Alfa Romeo Mito Multiair: driven

  • Great performance and economy
  • Chassis isn't so great
  • On sale now, from £15,896
Fiat doesn't waste time on false modesty when talking about its new Multiair engines. 'This will become the standard for petrol engines,' it says.

We're going to be seeing a lot of them, too. They're already in the Fiat Punto Evo, and now they're making their way into Alfa Romeo's supermini, the Mito.

What is Multiair?
Multiair is an electro-hydraulic form of variable valve operation that delivers exactly the right amount of air (and fuel) the engine needs at any given time. Think of your lungs – you breathe more deeply when running or climbing stairs than when strolling into the kitchen.

In the Mito
There are two versions of the engine in the Mito – both 1.4-litre turbocharged units. One develops 135bhp and is in Lusso and Veloce models, which have either a five-speed manual or six-speed twin-clutch semi-auto gearbox. The other, with 170bhp, is reserved exclusively for the Cloverleaf, which is available only with a six-speed manual.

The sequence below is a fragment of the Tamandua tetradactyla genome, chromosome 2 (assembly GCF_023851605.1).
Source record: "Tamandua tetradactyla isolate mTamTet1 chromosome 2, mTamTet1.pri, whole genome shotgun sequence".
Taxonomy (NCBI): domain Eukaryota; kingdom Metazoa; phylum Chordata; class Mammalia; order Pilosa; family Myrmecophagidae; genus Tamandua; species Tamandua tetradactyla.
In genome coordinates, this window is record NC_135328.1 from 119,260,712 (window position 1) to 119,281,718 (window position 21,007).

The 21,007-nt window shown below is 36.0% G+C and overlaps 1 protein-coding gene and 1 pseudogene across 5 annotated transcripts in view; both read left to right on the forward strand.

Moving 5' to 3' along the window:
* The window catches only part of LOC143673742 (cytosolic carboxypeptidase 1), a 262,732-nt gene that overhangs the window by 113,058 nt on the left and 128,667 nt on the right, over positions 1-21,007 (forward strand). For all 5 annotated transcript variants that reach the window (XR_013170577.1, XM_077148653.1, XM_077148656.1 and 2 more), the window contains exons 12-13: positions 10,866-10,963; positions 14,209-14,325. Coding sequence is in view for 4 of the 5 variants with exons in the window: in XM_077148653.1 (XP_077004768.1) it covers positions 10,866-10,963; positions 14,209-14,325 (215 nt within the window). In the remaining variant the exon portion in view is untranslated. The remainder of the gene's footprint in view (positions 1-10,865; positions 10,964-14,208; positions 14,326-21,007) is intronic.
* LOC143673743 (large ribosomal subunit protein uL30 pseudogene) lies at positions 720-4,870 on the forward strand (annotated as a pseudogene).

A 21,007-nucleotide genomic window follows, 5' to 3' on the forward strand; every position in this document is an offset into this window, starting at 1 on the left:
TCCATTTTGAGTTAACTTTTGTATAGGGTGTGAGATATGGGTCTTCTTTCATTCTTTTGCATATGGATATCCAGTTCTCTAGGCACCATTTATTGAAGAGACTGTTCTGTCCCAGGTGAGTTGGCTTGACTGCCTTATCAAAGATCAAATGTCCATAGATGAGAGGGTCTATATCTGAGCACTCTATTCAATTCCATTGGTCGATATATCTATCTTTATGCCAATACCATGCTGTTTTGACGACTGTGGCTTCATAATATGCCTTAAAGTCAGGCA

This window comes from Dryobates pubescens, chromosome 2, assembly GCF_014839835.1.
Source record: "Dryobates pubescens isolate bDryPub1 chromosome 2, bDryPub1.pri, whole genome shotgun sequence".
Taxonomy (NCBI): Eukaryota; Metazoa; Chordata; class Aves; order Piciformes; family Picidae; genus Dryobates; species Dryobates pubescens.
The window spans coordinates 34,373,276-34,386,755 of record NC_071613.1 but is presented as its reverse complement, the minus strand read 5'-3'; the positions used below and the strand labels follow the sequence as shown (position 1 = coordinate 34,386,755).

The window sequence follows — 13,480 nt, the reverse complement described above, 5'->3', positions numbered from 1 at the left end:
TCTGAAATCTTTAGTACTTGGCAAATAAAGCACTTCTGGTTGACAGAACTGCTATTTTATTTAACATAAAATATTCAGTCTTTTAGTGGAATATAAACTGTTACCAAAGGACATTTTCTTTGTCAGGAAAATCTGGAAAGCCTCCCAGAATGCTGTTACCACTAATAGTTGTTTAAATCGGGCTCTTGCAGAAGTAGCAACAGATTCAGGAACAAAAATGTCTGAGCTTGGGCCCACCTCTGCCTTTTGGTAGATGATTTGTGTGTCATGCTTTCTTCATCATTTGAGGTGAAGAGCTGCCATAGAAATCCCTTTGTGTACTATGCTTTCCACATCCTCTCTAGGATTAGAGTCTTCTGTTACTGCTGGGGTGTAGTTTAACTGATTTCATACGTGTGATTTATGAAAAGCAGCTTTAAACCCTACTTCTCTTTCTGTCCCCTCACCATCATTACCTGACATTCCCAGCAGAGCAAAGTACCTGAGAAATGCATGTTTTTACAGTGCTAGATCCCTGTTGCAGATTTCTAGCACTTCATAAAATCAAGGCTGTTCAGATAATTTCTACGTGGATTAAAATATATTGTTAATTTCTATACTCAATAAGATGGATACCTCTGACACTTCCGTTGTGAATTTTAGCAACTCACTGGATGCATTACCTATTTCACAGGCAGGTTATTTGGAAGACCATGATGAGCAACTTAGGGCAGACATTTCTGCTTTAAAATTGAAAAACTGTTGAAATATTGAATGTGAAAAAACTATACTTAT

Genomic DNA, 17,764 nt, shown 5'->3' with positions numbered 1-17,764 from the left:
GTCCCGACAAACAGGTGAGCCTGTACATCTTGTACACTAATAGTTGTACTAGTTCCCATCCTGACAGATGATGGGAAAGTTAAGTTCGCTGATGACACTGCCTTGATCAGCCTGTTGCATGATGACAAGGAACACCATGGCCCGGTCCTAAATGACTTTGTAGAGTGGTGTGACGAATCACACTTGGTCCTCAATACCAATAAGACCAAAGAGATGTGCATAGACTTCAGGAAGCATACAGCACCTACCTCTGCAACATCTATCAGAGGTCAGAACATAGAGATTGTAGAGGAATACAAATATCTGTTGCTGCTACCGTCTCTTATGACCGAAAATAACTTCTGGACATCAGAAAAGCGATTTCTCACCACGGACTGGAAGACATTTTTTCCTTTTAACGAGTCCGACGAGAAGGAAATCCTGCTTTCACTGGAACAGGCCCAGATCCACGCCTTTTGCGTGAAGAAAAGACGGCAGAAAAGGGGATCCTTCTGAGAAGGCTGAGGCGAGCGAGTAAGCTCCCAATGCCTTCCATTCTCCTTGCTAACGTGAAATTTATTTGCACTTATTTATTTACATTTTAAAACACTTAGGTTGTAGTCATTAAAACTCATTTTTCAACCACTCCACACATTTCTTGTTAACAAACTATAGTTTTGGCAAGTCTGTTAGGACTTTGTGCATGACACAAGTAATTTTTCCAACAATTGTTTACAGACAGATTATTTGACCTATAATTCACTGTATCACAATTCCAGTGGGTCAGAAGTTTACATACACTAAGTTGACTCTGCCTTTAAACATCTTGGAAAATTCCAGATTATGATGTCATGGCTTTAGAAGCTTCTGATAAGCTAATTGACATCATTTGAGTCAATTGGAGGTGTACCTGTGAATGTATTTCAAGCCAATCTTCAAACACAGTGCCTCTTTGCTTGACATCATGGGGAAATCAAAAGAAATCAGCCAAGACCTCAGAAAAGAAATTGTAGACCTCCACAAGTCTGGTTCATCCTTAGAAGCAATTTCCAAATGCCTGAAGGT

The Cloverleaf also gets variable damping control, operated through the DNA switch that allows you to change throttle and steering response in every Mito. Alfa says it has also worked on the suspension, manual gearshift quality and interior trim of the range.

More photos of the Alfa Mito Multiair

> Image 1: click for a larger view
> Image 2: click for a larger view
> Image 3: click for a larger view
> Image 4: click for a larger view
> Image 5: click for a larger view
> Image 6: click for a larger view
The good news is that those engine boffins aren't wrong: these are corkers – torquey, refined and quiet unless you want them to be otherwise. Even then, the sounds are pleasingly raspy. To those qualities, the Cloverleaf adds some real fizz.

Shame about the chassis
If only the chassis was as good. The Lusso and Veloce neither ride nor steer with the authority expected of a semi-sporty 'mini. At times it's downright crashy, and the gearshift is still not good enough. So, you fear the worst from the Cloverleaf, which has even larger wheels. Actually, though, it's much better – more precise and better damped, although there's still room for improvement.

What Car? says
Great engines, but there's still work to be done on the chassis


advertisement

Free car valuations

advertisement